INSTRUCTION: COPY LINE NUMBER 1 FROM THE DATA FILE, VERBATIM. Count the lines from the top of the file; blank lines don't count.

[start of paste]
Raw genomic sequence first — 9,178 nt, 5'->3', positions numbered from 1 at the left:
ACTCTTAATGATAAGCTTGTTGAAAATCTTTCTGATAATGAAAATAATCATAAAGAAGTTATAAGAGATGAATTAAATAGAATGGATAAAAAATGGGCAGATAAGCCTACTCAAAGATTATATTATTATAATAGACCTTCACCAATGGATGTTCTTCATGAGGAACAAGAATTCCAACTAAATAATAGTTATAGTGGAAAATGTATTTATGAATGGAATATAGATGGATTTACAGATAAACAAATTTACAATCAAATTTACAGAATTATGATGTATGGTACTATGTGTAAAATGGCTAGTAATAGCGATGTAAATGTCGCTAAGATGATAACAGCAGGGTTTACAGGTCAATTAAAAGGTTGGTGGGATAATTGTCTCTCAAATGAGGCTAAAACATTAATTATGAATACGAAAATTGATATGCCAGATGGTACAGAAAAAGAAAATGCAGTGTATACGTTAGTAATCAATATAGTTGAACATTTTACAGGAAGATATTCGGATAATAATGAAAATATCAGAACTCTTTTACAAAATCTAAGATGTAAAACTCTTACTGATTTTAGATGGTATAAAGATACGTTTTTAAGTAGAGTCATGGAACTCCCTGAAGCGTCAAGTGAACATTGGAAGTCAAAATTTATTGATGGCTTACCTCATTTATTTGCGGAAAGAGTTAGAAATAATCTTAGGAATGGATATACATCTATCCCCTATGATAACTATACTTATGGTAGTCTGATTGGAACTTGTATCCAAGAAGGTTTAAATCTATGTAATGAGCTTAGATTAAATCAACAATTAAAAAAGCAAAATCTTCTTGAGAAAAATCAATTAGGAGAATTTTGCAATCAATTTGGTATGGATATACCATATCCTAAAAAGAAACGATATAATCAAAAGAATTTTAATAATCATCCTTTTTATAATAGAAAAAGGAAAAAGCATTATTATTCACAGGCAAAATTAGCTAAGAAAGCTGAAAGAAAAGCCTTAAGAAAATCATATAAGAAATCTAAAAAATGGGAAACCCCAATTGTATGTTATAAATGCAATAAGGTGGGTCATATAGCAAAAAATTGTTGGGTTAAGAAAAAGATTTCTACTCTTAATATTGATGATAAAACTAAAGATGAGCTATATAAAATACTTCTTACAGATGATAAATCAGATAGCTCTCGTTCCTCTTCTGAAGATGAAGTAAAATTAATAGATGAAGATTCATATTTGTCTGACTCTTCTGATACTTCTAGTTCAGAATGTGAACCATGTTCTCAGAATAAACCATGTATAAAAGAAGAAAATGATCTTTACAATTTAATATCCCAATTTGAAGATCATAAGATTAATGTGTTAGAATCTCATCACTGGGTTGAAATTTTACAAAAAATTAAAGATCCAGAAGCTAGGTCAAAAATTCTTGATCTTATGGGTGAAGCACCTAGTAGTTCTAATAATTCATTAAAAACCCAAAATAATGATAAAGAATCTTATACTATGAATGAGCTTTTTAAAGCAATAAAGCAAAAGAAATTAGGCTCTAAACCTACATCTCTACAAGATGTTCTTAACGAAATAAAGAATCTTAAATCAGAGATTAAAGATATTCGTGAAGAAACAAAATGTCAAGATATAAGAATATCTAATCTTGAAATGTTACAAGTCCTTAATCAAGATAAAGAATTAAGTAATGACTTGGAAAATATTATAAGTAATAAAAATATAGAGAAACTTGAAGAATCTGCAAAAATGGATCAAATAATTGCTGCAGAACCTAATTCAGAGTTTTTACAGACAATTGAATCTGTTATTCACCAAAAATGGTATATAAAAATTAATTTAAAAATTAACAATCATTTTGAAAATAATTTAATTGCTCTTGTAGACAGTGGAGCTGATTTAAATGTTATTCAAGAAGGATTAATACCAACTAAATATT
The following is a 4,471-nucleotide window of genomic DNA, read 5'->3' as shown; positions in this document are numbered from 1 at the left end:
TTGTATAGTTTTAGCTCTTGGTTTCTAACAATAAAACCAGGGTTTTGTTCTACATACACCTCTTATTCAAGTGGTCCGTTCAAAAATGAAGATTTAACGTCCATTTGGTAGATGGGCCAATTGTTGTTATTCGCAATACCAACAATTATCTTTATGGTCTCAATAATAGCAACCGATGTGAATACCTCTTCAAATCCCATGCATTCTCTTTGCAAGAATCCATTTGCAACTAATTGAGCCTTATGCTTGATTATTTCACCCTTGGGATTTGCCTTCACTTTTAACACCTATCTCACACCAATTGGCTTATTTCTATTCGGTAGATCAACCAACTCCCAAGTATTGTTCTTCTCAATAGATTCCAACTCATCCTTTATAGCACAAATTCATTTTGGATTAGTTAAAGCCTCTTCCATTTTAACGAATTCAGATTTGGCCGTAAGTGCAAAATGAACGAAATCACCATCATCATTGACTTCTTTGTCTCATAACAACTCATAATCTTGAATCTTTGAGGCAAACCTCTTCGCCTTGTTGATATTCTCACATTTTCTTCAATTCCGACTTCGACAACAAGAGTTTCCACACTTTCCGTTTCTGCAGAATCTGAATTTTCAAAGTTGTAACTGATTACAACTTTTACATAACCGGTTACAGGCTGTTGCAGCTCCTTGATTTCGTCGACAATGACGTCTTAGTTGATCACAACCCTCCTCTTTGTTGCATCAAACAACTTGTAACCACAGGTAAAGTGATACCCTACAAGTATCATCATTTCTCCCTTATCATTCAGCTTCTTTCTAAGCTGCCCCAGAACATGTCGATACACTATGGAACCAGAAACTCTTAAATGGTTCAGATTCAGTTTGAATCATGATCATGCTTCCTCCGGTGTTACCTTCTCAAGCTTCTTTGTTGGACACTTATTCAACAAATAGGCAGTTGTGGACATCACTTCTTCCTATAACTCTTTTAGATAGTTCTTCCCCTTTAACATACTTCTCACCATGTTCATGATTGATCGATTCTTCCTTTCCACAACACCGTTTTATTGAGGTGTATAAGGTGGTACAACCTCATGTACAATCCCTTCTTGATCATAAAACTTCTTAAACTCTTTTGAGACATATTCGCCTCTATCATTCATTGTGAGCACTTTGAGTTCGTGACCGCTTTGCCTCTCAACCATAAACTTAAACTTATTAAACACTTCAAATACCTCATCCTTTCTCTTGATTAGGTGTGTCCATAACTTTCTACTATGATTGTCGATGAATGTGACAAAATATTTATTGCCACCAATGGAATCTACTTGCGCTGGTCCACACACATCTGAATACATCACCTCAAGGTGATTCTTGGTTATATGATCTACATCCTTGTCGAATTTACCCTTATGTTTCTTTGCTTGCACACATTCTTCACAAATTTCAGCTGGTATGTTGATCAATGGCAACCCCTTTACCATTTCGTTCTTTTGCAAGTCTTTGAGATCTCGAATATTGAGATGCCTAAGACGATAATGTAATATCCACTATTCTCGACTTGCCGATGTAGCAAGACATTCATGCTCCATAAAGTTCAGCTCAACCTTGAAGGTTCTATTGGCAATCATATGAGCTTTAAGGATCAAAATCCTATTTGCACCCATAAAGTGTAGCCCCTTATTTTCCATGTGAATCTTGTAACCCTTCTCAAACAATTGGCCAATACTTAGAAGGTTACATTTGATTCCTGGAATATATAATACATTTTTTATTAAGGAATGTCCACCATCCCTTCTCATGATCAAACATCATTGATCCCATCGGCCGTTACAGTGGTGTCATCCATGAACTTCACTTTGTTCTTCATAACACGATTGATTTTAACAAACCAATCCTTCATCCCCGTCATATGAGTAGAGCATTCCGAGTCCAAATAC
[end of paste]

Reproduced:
Raw genomic sequence first — 9,178 nt, 5'->3', positions numbered from 1 at the left: